Faustus enters with Mephastophilis. Faustus recounts how they have traveled throughout Europe and asks Mephastophilis if they are now in Rome, where he had ordered Mephastophilis to bring him. Mephastophilis answers that they are in the pope's “privy chamber,” (7, 24). Faustus is eager to see the monuments of the city of Rome. Mephastophilis suggests that they stay in the pope's room, instead, and play some tricks on the pope. Faustus agrees and Mephastophilis casts a spell that makes Faustus invisible.
Upon arriving in Rome, Faustus seeks to expand his cultural and intellectual horizons, visiting the city's monuments. But Mephastophilis easily persuades him to use magic for cheap tricks and pranks at the expense of the pope. Faustus's lofty ambitions are sliding a bit as he uses his power to indulge his baser instincts.
In the B-text, the pope enters along with attendants and Bruno, a rival for the office of pope who was supported by the German emperor. The pope humiliates and ridicules Bruno for opposing him. Mephastophilis and Faustus disguise themselves as two cardinals and the pope gives Bruno to them to be executed. Instead, they help Bruno escape to Germany. When the actual two cardinals return to the pope, he asks them whether Bruno has been executed but they are confused and swear they were never given Bruno. All of this is only in the B-text and does not occur in the A-text.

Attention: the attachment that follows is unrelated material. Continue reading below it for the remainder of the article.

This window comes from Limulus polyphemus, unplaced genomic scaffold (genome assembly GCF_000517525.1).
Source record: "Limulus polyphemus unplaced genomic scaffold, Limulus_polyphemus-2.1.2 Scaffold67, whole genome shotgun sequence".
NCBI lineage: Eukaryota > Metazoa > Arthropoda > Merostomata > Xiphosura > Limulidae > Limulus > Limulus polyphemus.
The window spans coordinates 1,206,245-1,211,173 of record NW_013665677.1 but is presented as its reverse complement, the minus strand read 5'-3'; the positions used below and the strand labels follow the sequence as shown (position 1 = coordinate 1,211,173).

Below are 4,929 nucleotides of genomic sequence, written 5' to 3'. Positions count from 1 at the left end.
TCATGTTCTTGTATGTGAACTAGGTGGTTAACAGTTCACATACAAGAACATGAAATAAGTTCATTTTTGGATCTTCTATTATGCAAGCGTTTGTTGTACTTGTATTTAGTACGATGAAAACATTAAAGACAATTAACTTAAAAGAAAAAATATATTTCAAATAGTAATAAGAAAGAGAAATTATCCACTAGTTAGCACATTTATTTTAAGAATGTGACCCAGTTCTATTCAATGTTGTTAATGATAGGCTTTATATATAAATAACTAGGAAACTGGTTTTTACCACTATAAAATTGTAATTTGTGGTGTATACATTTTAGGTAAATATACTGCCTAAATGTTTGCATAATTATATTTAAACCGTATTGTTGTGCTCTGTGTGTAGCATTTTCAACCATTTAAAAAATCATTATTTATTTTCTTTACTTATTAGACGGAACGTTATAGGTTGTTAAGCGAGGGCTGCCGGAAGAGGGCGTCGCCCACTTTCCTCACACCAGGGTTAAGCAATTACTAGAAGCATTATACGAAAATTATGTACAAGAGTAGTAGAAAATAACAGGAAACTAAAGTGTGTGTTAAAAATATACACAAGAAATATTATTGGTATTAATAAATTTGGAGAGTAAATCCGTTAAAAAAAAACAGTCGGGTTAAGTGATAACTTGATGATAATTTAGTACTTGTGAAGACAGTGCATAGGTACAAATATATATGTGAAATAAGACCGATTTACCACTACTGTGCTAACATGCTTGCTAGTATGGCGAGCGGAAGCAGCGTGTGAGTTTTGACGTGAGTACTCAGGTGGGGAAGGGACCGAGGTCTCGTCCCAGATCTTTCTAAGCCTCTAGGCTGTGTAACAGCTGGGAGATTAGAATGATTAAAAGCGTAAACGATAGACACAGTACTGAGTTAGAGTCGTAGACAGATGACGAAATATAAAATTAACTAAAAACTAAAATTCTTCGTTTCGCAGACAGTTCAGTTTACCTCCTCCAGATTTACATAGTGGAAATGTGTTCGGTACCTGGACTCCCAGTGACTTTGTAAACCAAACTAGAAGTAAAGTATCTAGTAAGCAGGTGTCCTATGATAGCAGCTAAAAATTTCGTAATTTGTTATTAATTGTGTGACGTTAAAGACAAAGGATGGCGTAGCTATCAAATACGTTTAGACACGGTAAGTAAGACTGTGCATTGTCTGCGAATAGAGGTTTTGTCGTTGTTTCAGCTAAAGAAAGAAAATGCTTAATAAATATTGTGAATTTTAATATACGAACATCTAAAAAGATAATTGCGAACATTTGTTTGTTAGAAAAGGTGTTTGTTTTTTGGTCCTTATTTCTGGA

This scene from the B-text furthers the unflattering portrayal of the pope in the A-text. The pope is characterized as power-hungry and more concerned with himself than the church. Marlowe's audiences would have gladly seen this critical portrayal of the leader of the Roman Catholic church, which was seen as standing in opposition to the new Renaissance ideals of individual ambition (exemplified by both Faustus and Bruno) and also, more importantly, as being hostile to England.
In the A-text, the pope enters with a cardinal and some friars, ready to eat at a banquet. Faustus and Mephastophilis, invisible, curse loudly and snatch dishes from the table. The pope and the friars think that a ghost is harassing them. The pope crosses himself, and the friars sing a dirge to drive the spirit away. Faustus and Mephastophilis beat the friars, fling fireworks everywhere, and then leave.
Faustus' use of magic has now deteriorated to pulling cheap pranks. In fulfilling his desires, he seems to have lost some of his noble motivations, and his own sinning seems to have affected himself, hurting his character. (Still, Protestant members of Marlowe's audiences might not have thoroughly enjoyed some slapstick comedy at the expense of the pope.)